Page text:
In this study, subtyping of dietary behaviour in overweight or obese individuals identified three latent classes (healthy eaters, irregular unhealthy eaters, and emotional eaters). Moreover, we identified a significant association between emotional eating and a higher BMI, waist circumference, and body fat percentage. Importantly, emotional eaters also had a higher prevalence of metabolic syndrome.
Despite their different dietary profiles, subjects in classes 1 and 2 showed no significant differences in cardiometabolic risk factors except for GGT. This might reflect similar distributions of age, sex, and underlying disease. Irregular unhealthy eaters were more likely to have irregular meals, dine out, and consume alcohol (which might explain the increased GGT in this group). In contrast, classes 2 and 3 had similar dietary behaviour patterns, except for emotional eating, which might have contributed to their higher rates of binge eating, irregular meals, and frequent snacking, which in turn could lead a higher BMI and a higher likelihood of metabolic syndrome.
Emotional eating can be defined as eating in response to negative emotions or stress and is one of the many causes for weight gain or regaining weight after dieting.29 It is known that stress and negative emotions can lead to a higher intake of palatable energy-dense foods, such as chocolate, cakes, biscuits, pizzas, hamburgers, French fries, and sausages.30 In a study performed in the Netherlands, emotional eating was found to be a mediator between depression and 5-year weight gain in mothers.31 In that study, depressive symptoms were associated with higher rates of emotional eating, which resulted in an increase in BMI independent of depressive symptoms. Emotional eating is also closely associated with insufficient sleep and poor sleep quality.29 Insufficient sleep can cause more negative emotions and interferes with regulation of emotion through neurobiological, cognitive, and behavioural pathways. Therefore, identifying the subtype of obesity, such as emotional eating, can facilitate tailored treatment, such as training in emotional regulation skills or improving other lifestyle factors such as sleep.
The cross-sectional nature of this study meant that we could not detect a difference in the baseline cardiometabolic risk factors between subjects with healthy dietary behaviours and those with unhealthy behaviours (classes 1 and 2). However, it was worthwhile to subtype the group with irregular unhealthy dietary behaviour for the purposes of prediction and intervention. Several studies have suggested that an unhealthy dietary pattern can lead to increased weight, BMI, and waist circumference32,33 and that this group of patients might achieve greater weight loss if they receive more tailored interventions targeting multiple health behaviours rather than strategies that target a single behaviour.34
To our knowledge, this is the first study in Korea that has used LCA to classify dietary behaviour and explore its association with metabolic syndrome in overweight or obese adults. Dietary behaviours are highly inter-related, often concurrent, and affected by a complex interplay of multiple risk factors, including socioeconomic status and other health-related behaviours. LCA can address the complexity of dietary behaviour and capture meaningful key patterns.27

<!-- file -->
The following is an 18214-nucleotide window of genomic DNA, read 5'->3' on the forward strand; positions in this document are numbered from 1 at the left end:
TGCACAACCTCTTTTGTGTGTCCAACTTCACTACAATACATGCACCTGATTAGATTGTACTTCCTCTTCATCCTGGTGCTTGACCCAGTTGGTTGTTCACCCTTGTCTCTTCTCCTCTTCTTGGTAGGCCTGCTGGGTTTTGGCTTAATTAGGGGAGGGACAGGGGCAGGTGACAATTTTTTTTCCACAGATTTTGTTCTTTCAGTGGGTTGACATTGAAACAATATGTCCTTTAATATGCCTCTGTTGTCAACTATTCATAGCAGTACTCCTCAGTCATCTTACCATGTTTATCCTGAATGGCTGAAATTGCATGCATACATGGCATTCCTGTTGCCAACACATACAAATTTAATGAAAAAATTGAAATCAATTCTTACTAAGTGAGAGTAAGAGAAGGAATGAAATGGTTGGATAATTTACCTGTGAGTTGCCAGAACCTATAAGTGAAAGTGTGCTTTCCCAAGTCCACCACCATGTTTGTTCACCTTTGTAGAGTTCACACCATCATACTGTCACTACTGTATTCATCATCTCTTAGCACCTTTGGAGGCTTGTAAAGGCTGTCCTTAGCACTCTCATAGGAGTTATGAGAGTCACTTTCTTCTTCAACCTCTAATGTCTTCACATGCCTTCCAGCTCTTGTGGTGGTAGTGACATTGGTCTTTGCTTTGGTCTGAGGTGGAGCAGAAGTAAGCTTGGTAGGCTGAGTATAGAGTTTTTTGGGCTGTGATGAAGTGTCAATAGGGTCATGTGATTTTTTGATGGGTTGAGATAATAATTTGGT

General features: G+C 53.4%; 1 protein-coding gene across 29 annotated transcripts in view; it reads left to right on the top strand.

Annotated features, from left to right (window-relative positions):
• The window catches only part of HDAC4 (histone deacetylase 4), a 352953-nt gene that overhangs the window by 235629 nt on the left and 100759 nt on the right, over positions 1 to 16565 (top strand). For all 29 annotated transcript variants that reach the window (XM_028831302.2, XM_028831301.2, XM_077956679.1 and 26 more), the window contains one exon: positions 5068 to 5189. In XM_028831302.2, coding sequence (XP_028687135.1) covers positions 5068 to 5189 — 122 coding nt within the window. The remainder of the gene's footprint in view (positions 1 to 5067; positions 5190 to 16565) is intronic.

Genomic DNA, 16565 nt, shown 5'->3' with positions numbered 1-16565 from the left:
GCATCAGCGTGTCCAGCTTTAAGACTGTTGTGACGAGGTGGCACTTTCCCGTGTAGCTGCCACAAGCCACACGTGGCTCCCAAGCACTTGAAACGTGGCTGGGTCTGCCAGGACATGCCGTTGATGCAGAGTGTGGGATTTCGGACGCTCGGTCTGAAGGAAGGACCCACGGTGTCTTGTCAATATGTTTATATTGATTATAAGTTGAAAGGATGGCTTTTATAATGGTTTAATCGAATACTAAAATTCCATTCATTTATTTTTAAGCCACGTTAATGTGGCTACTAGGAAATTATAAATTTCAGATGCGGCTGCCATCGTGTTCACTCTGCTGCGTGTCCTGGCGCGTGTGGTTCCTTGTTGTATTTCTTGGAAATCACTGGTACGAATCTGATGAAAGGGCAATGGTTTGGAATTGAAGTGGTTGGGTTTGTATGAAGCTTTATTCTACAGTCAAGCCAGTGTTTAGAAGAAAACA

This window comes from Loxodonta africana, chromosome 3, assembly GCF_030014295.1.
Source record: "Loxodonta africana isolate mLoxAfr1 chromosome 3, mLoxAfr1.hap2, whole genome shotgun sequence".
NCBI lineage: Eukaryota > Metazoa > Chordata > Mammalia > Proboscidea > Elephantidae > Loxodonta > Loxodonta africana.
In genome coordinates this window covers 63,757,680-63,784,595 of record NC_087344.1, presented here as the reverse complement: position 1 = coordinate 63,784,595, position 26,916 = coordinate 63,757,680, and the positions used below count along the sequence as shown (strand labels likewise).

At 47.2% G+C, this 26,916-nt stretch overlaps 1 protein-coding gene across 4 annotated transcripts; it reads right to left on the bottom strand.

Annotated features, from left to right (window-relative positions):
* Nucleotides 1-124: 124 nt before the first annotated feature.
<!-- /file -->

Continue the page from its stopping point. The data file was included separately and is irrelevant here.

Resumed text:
Logistic regression analysis of metabolic syndrome and LCA-derived emotional eating showed significant associations but not when irregular unhealthy eaters were compared with relatively healthy eaters, indicating that some components of dietary behaviour have a greater effect than others.
The findings of this study suggest a practical approach for identifying different phenotypes among individuals who are overweight or obese. Emotional eaters should be prioritised for emotional regulation and encouragement of emotional well-being. A recent review suggested that mindfulness and meditation have the potential to decrease emotional eating.35
According to the American Heart Association, the timing and frequency of meals is also important in the management of cardiometabolic risk factors.36 Regular meals with avoidance of late-night snacking can attenuate the risk of heart disease and diabetes mellitus. In this regard, identifying individuals with unhealthy dietary behaviours, such as irregular mealtimes or frequent snacking (class 2), and managing them with the focus on eating patterns might help achieve a healthy cardiometabolic profile as well as effective weight reduction.
This study has several limitations. First, it was not possible to use a validated dietary questionnaire because the study was based on a retrospective review of medical charts. Second, categorising the components of the dietary behaviour questionnaire into nine items could be considered subjective; however, we attempted to offset this problem by referencing a dietary pattern evaluation tool devised for Koreans.22 Third, the questionnaire used in the study was self-administered, which might have introduced a degree of reporting bias. Fourth, the study data were obtained from a single hospital weight management clinic and might not be generalisable to other populations. Dietary behaviours can be influenced by sex, age, and socioeconomic factors.37 Neither sex-specific nor age-specific LCA could be performed in this study because of the relatively small number of patients enrolled after exclusion of those with missing data.
Despite its drawbacks, this study shows that subtyping obesity-related dietary behaviours could be a guide to prioritising the components that should be put in place for tailored cognitive behavioural therapy. Further rigorous research is needed for these interventions to be effective in weight management.